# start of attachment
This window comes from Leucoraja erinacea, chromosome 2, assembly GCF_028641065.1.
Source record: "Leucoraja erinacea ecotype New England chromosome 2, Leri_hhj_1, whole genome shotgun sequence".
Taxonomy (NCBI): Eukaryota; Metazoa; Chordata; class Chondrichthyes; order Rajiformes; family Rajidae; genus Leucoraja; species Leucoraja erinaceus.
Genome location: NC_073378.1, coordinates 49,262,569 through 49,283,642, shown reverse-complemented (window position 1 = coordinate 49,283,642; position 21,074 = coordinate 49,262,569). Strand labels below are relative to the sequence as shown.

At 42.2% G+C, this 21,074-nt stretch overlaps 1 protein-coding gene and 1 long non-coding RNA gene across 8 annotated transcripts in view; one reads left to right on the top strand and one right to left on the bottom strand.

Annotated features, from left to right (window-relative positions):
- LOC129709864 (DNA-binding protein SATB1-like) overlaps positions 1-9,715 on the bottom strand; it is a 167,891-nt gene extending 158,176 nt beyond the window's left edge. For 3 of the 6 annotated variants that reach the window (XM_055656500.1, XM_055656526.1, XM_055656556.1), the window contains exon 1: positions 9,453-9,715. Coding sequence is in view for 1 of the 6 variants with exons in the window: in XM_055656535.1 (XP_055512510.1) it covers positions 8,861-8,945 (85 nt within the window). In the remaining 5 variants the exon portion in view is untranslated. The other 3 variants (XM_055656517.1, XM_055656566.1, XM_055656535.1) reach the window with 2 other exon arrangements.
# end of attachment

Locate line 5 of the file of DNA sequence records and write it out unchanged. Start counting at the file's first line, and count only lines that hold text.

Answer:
At 42.2% G+C, this 21,074-nt stretch overlaps 1 protein-coding gene and 1 long non-coding RNA gene across 8 annotated transcripts in view; one reads left to right on the top strand and one right to left on the bottom strand.